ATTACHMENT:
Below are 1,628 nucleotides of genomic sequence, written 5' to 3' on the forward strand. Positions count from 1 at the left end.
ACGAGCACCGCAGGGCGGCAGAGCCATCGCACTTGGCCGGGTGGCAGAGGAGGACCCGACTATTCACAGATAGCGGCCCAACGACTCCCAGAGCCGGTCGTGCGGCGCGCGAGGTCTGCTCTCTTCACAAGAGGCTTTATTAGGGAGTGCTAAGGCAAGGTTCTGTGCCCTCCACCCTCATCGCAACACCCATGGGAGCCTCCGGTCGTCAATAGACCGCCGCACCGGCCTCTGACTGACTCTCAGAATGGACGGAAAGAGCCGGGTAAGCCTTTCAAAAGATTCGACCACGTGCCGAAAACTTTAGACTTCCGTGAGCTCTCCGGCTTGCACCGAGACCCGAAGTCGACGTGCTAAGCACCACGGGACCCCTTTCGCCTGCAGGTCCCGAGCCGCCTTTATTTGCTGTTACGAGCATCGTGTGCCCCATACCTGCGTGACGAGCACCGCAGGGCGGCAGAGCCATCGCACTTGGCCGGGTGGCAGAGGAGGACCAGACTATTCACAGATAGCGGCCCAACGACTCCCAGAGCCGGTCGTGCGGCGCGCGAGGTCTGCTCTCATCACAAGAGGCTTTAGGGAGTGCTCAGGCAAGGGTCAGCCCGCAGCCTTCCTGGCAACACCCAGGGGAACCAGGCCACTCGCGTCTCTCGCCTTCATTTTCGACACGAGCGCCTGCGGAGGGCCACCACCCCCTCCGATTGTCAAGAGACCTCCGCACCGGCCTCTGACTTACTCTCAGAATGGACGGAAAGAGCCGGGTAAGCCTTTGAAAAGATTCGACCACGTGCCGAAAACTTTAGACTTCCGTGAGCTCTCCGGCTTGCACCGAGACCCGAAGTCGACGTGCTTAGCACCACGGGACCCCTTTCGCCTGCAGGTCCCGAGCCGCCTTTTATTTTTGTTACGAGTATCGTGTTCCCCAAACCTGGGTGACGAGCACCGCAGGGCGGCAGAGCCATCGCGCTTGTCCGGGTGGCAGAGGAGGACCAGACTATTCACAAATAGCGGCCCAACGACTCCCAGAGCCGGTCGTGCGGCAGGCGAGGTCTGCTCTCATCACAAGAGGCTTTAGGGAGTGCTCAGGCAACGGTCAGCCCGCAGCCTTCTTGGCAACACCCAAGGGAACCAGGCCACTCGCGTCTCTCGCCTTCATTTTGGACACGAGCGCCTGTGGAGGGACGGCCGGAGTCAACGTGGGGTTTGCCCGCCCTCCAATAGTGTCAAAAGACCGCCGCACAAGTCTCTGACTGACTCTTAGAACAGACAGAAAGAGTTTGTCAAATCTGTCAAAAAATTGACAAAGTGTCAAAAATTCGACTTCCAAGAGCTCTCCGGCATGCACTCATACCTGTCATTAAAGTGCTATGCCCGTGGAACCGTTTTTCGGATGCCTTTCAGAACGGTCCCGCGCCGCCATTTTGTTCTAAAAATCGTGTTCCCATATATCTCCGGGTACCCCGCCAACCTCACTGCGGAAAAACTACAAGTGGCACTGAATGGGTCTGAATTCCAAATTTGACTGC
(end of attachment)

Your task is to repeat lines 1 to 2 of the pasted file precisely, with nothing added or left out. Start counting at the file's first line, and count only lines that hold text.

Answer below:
Below are 1,628 nucleotides of genomic sequence, written 5' to 3' on the forward strand. Positions count from 1 at the left end.
ACGAGCACCGCAGGGCGGCAGAGCCATCGCACTTGGCCGGGTGGCAGAGGAGGACCCGACTATTCACAGATAGCGGCCCAACGACTCCCAGAGCCGGTCGTGCGGCGCGCGAGGTCTGCTCTCTTCACAAGAGGCTTTATTAGGGAGTGCTAAGGCAAGGTTCTGTGCCCTCCACCCTCATCGCAACACCCATGGGAGCCTCCGGTCGTCAATAGACCGCCGCACCGGCCTCTGACTGACTCTCAGAATGGACGGAAAGAGCCGGGTAAGCCTTTCAAAAGATTCGACCACGTGCCGAAAACTTTAGACTTCCGTGAGCTCTCCGGCTTGCACCGAGACCCGAAGTCGACGTGCTAAGCACCACGGGACCCCTTTCGCCTGCAGGTCCCGAGCCGCCTTTATTTGCTGTTACGAGCATCGTGTGCCCCATACCTGCGTGACGAGCACCGCAGGGCGGCAGAGCCATCGCACTTGGCCGGGTGGCAGAGGAGGACCAGACTATTCACAGATAGCGGCCCAACGACTCCCAGAGCCGGTCGTGCGGCGCGCGAGGTCTGCTCTCATCACAAGAGGCTTTAGGGAGTGCTCAGGCAAGGGTCAGCCCGCAGCCTTCCTGGCAACACCCAGGGGAACCAGGCCACTCGCGTCTCTCGCCTTCATTTTCGACACGAGCGCCTGCGGAGGGCCACCACCCCCTCCGATTGTCAAGAGACCTCCGCACCGGCCTCTGACTTACTCTCAGAATGGACGGAAAGAGCCGGGTAAGCCTTTGAAAAGATTCGACCACGTGCCGAAAACTTTAGACTTCCGTGAGCTCTCCGGCTTGCACCGAGACCCGAAGTCGACGTGCTTAGCACCACGGGACCCCTTTCGCCTGCAGGTCCCGAGCCGCCTTTTATTTTTGTTACGAGTATCGTGTTCCCCAAACCTGGGTGACGAGCACCGCAGGGCGGCAGAGCCATCGCGCTTGTCCGGGTGGCAGAGGAGGACCAGACTATTCACAAATAGCGGCCCAACGACTCCCAGAGCCGGTCGTGCGGCAGGCGAGGTCTGCTCTCATCACAAGAGGCTTTAGGGAGTGCTCAGGCAACGGTCAGCCCGCAGCCTTCTTGGCAACACCCAAGGGAACCAGGCCACTCGCGTCTCTCGCCTTCATTTTGGACACGAGCGCCTGTGGAGGGACGGCCGGAGTCAACGTGGGGTTTGCCCGCCCTCCAATAGTGTCAAAAGACCGCCGCACAAGTCTCTGACTGACTCTTAGAACAGACAGAAAGAGTTTGTCAAATCTGTCAAAAAATTGACAAAGTGTCAAAAATTCGACTTCCAAGAGCTCTCCGGCATGCACTCATACCTGTCATTAAAGTGCTATGCCCGTGGAACCGTTTTTCGGATGCCTTTCAGAACGGTCCCGCGCCGCCATTTTGTTCTAAAAATCGTGTTCCCATATATCTCCGGGTACCCCGCCAACCTCACTGCGGAAAAACTACAAGTGGCACTGAATGGGTCTGAATTCCAAATTTGACTGC